Division of the world into developed and developing countries — a concept enshrined in the 1992 framework convention and a regular feature of most modern global environmental agreements — cast a shadow over almost every discussion in Paris, since developing countries are determined to see developed nations bear most of the cost. But flexible pledges meant that nations from both sides of the divide could take actions in Paris without sacrificing the symbolic need to pretend that the bright line created back in 1992 hadn’t dimmed. In reality, the world has moved on. The emergence of rapidly growing “middle-income” countries — such as China, Brazil, and Korea — has changed the facts on the ground. Slowly, climate diplomacy has woken up to that reality.
To be sure, there were many other handmaidens of success in Paris, especially the French hosts who made success on their turn a national priority. They invested resources in the conference, but more importantly they had a strategy — one that revolved around flexibility rather than trying to shoehorn a lot of complex bargaining into a single, centralized binding agreement. They were the first to say that Paris was a milestone in a process, not an end in itself. And they also had a sense of what was feasible — a plan B (and plans that ran deeper in the alphabet) in case things turned sour. The contrast with the Danish hosts and the secretariat that managed the Copenhagen process could not have been starker.
Good hosting by the French helped to build good will — and focused minds on the harmful consequences of failure — and that was on display in many ways. A deal on climate finance — which in Copenhagen had been set at $100 billion per year of new money by 2020 — could have easily blown up the talks, with both donors and recipients having strong incentives to hold out for the best deal. Good will and the costs of failure for all sides helped focus minds on an agreement that did little beyond what was already happening — with $100 billion per year as the floor for new money. All the details that would make these commitments workable, such as accounting systems, were pushed into the future.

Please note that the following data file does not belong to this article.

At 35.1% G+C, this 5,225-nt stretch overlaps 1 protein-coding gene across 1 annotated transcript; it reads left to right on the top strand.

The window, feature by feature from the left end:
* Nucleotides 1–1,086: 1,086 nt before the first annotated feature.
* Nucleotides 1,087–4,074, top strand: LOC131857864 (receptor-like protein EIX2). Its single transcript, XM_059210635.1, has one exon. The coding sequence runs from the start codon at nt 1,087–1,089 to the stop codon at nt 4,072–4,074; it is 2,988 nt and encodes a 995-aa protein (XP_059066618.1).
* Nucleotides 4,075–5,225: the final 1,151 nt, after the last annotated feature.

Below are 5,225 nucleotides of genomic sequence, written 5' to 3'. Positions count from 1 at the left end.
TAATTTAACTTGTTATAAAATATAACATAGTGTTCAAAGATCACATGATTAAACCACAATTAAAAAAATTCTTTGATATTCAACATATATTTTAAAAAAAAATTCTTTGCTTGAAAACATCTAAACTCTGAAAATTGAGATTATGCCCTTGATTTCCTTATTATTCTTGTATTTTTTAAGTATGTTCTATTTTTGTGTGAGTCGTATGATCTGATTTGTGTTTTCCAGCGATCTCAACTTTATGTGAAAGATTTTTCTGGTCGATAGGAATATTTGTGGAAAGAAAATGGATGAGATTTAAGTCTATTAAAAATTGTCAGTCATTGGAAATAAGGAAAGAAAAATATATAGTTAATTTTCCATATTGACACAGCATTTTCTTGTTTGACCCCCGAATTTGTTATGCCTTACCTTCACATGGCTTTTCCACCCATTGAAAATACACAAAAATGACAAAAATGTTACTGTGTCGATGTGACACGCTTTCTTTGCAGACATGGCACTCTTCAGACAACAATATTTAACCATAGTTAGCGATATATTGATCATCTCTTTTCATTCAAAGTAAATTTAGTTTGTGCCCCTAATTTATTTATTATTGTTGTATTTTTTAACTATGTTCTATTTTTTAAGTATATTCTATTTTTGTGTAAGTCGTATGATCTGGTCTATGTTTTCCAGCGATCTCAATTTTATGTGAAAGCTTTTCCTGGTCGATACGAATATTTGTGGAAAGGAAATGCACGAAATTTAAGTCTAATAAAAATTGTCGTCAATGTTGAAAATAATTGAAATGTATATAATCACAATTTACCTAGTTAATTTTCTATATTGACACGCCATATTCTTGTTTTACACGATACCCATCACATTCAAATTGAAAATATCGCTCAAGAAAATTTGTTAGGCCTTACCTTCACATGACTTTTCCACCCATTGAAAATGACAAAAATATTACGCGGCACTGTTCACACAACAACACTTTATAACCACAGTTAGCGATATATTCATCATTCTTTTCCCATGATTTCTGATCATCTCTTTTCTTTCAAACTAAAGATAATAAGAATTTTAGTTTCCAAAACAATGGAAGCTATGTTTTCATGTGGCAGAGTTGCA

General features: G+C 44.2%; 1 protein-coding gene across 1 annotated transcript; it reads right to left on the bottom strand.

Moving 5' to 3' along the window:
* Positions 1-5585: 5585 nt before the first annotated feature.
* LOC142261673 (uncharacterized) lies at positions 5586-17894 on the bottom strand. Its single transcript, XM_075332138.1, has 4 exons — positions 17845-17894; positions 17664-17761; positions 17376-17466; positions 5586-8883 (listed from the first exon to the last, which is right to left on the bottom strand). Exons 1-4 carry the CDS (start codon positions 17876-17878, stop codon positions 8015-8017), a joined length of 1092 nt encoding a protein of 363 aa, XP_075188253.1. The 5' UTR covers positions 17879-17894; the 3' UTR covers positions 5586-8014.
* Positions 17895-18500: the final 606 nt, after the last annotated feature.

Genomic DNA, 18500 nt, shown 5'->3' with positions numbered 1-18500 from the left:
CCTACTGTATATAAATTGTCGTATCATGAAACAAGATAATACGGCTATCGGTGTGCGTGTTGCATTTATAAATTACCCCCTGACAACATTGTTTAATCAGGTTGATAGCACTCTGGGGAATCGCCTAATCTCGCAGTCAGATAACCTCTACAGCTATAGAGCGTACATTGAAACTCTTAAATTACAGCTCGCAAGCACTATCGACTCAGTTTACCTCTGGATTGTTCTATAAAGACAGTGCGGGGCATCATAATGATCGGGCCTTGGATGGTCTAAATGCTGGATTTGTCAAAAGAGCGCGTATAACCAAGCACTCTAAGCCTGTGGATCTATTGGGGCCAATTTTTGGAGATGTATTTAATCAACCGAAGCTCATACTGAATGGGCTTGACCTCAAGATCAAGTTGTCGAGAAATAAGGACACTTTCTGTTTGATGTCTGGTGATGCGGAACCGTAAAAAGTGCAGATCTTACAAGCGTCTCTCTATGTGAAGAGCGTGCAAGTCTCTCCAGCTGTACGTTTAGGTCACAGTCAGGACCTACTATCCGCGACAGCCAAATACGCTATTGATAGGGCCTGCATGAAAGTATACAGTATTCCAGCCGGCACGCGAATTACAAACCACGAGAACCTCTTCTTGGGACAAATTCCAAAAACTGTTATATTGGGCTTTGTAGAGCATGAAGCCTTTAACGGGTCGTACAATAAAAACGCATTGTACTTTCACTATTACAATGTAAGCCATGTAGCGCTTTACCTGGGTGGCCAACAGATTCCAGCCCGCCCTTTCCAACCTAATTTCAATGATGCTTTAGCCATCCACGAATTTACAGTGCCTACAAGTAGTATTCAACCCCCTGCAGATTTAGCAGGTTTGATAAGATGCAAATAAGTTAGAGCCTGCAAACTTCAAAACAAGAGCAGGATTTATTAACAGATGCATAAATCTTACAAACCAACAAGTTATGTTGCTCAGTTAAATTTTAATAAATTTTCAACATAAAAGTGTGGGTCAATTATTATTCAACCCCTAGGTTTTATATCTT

There’s been a lot written about Paris in recent weeks. Let me focus on a pair of items that has garnered a lot of attention for the wrong reasons, plus a pair of sleepers.
As someone who has watched this process from the beginning in the late 1980s, the focus on “loss and damage” from climate change has been wrongheaded. For years there have been efforts to create a mechanism that would assign liability and damages from climate change, and from the beginning these have been a political non-starter. The numbers are too huge, and the ability to link cause and effect too imperfect, for a liability scheme to work.
Even a realistic crash program to cut emissions will blow through a 2-degree ceiling.